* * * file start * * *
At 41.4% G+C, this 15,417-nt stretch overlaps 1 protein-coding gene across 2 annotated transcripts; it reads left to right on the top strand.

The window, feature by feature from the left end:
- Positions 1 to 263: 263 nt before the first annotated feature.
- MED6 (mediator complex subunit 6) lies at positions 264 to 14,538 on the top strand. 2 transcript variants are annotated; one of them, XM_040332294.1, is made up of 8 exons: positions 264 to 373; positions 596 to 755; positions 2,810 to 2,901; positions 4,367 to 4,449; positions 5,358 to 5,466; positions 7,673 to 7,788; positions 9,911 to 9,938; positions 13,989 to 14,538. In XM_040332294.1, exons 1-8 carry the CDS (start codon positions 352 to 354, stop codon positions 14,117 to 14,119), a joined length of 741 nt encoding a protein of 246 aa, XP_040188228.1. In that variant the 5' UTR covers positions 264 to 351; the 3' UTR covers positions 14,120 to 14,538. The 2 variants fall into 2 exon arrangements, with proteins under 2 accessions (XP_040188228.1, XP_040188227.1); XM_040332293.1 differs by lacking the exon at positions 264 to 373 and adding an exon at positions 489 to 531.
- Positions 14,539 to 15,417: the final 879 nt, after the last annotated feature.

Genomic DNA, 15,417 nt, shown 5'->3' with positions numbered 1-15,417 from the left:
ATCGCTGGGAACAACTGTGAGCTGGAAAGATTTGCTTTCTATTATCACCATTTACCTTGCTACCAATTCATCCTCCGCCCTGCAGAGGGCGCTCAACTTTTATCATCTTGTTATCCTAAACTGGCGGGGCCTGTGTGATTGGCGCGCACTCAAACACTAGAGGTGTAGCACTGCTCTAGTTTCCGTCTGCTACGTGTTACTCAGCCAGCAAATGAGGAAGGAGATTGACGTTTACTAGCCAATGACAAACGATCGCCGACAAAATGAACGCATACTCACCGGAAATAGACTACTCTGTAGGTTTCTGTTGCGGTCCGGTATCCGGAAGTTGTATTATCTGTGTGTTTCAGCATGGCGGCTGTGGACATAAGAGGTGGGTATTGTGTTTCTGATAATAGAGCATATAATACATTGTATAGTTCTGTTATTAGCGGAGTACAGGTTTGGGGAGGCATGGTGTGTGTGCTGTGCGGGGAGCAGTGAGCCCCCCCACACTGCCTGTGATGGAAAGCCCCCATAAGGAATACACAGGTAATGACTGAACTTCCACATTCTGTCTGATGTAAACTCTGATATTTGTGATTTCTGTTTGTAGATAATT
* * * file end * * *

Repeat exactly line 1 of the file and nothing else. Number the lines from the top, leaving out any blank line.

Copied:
At 41.4% G+C, this 15,417-nt stretch overlaps 1 protein-coding gene across 2 annotated transcripts; it reads left to right on the top strand.